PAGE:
RAMS Home Loans founder John Kinghorn charged by AFP with fraud

RAMS Home Loans founder John Kinghorn charged by AFP with fraud
RAMS Home Loans founder John Kinghorn charged by AFP with fraud

The founder of RAMS Home Loans, John Kinghorn, 76, has been charged with fraud offences after allegedly avoiding taxes worth more than $30 million.

Kinghorn did not enter a plea as he faced Sydney's Downing Centre Court this morning.

The Australian Federal Police (AFP) alleges he fraudulently concealed his beneficial ownership of two companies from the tax office between 2004 and 2007.

He has been charged with dishonestly influencing a Commonwealth public official and defrauding the Commonwealth, after an eight-year investigation.

The maximum penalty for the offences is 10 years' imprisonment.

Court documents show the two companies are Kalomo Pacific leasing and Kalomo Corporation limited, the ABC noted.

The AFR says the charges of fraudulently concealing beneficial ownership and tax evasion against John Kinghorn relate to the sale of RAMS Home Loans in 2007.

The AFP commenced its investigation in June 2009, which the AFR noted was  two years after Kinghorn floated RAMS for $650 million. 

On Friday, 6 October 2017, AFP officers served him a Court Attendance Notice regarding Commonwealth fraud offences.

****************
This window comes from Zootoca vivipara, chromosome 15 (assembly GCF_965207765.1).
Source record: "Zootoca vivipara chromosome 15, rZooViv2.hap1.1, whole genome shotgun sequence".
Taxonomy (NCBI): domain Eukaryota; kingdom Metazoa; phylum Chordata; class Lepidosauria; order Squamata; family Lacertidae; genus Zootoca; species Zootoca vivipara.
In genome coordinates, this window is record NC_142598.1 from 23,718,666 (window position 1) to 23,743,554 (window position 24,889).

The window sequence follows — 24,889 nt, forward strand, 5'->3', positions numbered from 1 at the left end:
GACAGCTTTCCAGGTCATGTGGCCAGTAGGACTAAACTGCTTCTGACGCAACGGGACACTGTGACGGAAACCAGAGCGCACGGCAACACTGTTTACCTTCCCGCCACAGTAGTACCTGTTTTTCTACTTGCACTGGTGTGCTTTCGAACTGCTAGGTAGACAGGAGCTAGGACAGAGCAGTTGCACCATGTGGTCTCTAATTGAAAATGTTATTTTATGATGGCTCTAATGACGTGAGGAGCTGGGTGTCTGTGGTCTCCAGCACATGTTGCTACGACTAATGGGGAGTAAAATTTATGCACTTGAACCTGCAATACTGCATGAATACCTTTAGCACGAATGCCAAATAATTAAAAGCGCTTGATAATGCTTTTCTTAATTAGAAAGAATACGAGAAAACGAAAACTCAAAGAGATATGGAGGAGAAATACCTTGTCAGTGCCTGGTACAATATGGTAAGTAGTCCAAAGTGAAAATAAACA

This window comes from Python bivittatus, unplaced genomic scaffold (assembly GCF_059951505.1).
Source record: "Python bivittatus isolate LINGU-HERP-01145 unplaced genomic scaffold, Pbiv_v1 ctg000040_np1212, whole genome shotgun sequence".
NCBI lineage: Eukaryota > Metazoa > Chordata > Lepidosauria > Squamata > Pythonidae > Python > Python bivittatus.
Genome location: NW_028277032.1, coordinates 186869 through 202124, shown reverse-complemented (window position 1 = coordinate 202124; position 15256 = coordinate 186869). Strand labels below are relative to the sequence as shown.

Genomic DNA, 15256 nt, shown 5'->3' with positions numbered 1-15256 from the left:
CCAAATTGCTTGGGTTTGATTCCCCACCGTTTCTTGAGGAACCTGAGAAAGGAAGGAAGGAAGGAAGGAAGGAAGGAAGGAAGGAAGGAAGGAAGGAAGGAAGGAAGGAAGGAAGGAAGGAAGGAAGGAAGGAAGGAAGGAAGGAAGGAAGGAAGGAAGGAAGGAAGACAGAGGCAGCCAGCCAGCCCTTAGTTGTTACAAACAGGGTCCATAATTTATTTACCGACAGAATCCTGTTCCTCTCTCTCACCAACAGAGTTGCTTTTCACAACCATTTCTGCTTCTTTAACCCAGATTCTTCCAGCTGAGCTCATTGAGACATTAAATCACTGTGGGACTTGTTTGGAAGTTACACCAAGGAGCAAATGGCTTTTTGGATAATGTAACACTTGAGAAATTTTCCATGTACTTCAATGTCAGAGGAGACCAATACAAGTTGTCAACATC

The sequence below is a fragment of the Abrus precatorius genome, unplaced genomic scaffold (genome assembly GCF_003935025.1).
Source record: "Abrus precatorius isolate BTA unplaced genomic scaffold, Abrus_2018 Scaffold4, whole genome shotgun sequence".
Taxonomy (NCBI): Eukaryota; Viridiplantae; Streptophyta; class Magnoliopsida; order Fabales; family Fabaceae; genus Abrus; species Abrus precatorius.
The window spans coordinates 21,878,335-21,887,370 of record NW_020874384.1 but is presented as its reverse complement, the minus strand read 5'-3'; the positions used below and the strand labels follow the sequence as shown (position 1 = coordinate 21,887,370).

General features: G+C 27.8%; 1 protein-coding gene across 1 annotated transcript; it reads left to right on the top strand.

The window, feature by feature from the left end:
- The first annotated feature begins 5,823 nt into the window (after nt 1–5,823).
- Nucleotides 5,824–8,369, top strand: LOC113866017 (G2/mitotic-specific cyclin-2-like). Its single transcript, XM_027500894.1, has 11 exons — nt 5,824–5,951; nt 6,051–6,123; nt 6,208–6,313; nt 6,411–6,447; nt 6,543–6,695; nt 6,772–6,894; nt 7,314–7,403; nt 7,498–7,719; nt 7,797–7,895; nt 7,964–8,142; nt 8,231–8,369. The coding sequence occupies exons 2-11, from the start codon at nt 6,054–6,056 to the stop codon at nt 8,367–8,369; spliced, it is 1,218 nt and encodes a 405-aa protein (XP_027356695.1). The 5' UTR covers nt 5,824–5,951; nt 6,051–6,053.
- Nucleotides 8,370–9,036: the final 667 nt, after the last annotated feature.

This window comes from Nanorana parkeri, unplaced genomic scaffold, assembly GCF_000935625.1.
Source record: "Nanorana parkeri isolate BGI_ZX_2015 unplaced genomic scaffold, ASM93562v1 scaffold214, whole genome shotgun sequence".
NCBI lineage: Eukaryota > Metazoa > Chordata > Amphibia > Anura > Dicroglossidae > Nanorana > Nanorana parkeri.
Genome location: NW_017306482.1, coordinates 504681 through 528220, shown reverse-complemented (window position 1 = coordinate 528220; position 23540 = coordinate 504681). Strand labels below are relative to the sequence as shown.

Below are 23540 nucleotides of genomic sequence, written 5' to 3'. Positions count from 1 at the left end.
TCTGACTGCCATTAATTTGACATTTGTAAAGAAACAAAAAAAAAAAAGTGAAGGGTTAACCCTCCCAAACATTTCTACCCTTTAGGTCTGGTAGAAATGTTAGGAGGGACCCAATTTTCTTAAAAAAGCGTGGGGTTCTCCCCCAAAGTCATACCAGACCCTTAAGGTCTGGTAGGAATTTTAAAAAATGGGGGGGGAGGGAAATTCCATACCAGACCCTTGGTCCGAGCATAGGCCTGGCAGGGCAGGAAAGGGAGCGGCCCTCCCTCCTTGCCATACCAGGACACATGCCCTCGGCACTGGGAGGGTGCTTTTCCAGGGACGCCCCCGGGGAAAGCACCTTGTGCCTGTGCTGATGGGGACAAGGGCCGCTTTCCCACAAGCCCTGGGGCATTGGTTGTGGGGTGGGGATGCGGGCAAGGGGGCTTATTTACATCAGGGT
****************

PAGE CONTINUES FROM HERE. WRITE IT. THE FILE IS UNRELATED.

AFP Assistant Commissioner Neil Gaughan, National Manager Organised Crime and Cyber, said the investigation required extensive cooperation within the Serious Financial Crime Taskforce and with international agencies.

“I’d like to commend the officers involved in this complex and lengthy investigation for their persistence and dedication to ensuring the integrity of Australia’s financial frameworks,” Assistant Commissioner Gaughan said.

“Serious financial crime poses a threat to Australia’s economy, financial markets, regulatory frameworks, superannuation and tax system.

“Commonwealth fraud offences have a significant impact on the Australian public – every dollar represents funds that could have been put to use for the benefit of the whole community.

“This result should serve as a warning that we will use every capability at our disposal to bring allegations of fraud before court.”

The Serious Financial Crime Taskforce is a multi-agency effort targeting serious financial crime in Australia. The taskforce sits within the AFP-led Fraud and Anti-Corruption Centre. Offences targeted by the taskforce relate to serious fraud, money laundering and defrauding the Commonwealth.

Since the Serious Financial Crime Taskforce was established in July 2015, more than 614 audits have been completed and $408 million tax liabilities have been raised. Four people have received custodial sentences following prosecution. There are currently 26 criminal, civil and intelligence matters in progress.

Fairfax Media noted today that news that Kinghorn was facing investigation by the AFP was revealed in a 2014 book on Eddie Obeid by Linton Besser and The Sydney Morning Herald journalist Kate McClymont.

It noted that secret phone taps of Kinghorn and others about a Obeid coal mine were supplied to ICAC by the AFP which was conducting its tax-related inquiry.


Community Discussion

Be the first one to comment on this article
What would you like to say about this project?